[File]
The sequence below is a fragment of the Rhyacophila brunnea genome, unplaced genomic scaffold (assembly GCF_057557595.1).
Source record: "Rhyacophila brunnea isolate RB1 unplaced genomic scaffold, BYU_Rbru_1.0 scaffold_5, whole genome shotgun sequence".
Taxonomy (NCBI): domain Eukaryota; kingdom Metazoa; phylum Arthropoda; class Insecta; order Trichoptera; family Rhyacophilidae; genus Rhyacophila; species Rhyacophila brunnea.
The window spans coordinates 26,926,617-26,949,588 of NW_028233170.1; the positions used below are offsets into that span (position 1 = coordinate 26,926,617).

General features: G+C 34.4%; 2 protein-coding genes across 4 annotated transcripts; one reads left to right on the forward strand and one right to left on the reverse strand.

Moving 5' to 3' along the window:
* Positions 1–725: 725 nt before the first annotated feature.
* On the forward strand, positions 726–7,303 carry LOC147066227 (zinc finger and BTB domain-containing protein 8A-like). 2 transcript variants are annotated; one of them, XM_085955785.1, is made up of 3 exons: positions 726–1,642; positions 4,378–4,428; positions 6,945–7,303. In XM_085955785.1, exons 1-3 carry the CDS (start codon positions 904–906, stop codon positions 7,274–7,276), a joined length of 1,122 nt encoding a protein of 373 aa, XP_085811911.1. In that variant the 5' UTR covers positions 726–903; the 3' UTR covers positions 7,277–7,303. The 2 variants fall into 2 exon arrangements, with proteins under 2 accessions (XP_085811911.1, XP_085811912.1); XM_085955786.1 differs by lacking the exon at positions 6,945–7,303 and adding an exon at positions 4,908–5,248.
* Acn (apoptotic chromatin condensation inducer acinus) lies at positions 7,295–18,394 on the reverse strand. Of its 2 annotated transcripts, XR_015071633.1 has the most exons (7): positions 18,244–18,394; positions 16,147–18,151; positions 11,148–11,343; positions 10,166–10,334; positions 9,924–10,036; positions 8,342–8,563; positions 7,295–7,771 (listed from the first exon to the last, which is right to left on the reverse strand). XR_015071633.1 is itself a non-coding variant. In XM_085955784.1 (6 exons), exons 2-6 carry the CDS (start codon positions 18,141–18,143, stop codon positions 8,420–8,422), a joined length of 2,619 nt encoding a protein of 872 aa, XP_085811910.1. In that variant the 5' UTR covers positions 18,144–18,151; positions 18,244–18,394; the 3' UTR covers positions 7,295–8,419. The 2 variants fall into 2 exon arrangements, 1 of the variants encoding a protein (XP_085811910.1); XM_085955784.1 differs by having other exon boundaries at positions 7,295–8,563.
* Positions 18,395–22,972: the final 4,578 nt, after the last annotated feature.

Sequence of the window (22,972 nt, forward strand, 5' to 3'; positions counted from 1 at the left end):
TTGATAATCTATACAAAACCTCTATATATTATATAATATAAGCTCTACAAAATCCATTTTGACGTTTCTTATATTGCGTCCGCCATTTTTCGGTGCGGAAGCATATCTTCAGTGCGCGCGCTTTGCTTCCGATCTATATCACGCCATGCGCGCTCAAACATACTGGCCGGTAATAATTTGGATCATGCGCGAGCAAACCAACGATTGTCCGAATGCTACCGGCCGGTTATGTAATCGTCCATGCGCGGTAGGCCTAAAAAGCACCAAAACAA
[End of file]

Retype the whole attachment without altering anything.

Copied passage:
The sequence below is a fragment of the Rhyacophila brunnea genome, unplaced genomic scaffold (assembly GCF_057557595.1).
Source record: "Rhyacophila brunnea isolate RB1 unplaced genomic scaffold, BYU_Rbru_1.0 scaffold_5, whole genome shotgun sequence".
Taxonomy (NCBI): domain Eukaryota; kingdom Metazoa; phylum Arthropoda; class Insecta; order Trichoptera; family Rhyacophilidae; genus Rhyacophila; species Rhyacophila brunnea.
The window spans coordinates 26,926,617-26,949,588 of NW_028233170.1; the positions used below are offsets into that span (position 1 = coordinate 26,926,617).

General features: G+C 34.4%; 2 protein-coding genes across 4 annotated transcripts; one reads left to right on the forward strand and one right to left on the reverse strand.

Moving 5' to 3' along the window:
* Positions 1–725: 725 nt before the first annotated feature.
* On the forward strand, positions 726–7,303 carry LOC147066227 (zinc finger and BTB domain-containing protein 8A-like). 2 transcript variants are annotated; one of them, XM_085955785.1, is made up of 3 exons: positions 726–1,642; positions 4,378–4,428; positions 6,945–7,303. In XM_085955785.1, exons 1-3 carry the CDS (start codon positions 904–906, stop codon positions 7,274–7,276), a joined length of 1,122 nt encoding a protein of 373 aa, XP_085811911.1. In that variant the 5' UTR covers positions 726–903; the 3' UTR covers positions 7,277–7,303. The 2 variants fall into 2 exon arrangements, with proteins under 2 accessions (XP_085811911.1, XP_085811912.1); XM_085955786.1 differs by lacking the exon at positions 6,945–7,303 and adding an exon at positions 4,908–5,248.
* Acn (apoptotic chromatin condensation inducer acinus) lies at positions 7,295–18,394 on the reverse strand. Of its 2 annotated transcripts, XR_015071633.1 has the most exons (7): positions 18,244–18,394; positions 16,147–18,151; positions 11,148–11,343; positions 10,166–10,334; positions 9,924–10,036; positions 8,342–8,563; positions 7,295–7,771 (listed from the first exon to the last, which is right to left on the reverse strand). XR_015071633.1 is itself a non-coding variant. In XM_085955784.1 (6 exons), exons 2-6 carry the CDS (start codon positions 18,141–18,143, stop codon positions 8,420–8,422), a joined length of 2,619 nt encoding a protein of 872 aa, XP_085811910.1. In that variant the 5' UTR covers positions 18,144–18,151; positions 18,244–18,394; the 3' UTR covers positions 7,295–8,419. The 2 variants fall into 2 exon arrangements, 1 of the variants encoding a protein (XP_085811910.1); XM_085955784.1 differs by having other exon boundaries at positions 7,295–8,563.
* Positions 18,395–22,972: the final 4,578 nt, after the last annotated feature.

Sequence of the window (22,972 nt, forward strand, 5' to 3'; positions counted from 1 at the left end):
TTGATAATCTATACAAAACCTCTATATATTATATAATATAAGCTCTACAAAATCCATTTTGACGTTTCTTATATTGCGTCCGCCATTTTTCGGTGCGGAAGCATATCTTCAGTGCGCGCGCTTTGCTTCCGATCTATATCACGCCATGCGCGCTCAAACATACTGGCCGGTAATAATTTGGATCATGCGCGAGCAAACCAACGATTGTCCGAATGCTACCGGCCGGTTATGTAATCGTCCATGCGCGGTAGGCCTAAAAAGCACCAAAACAA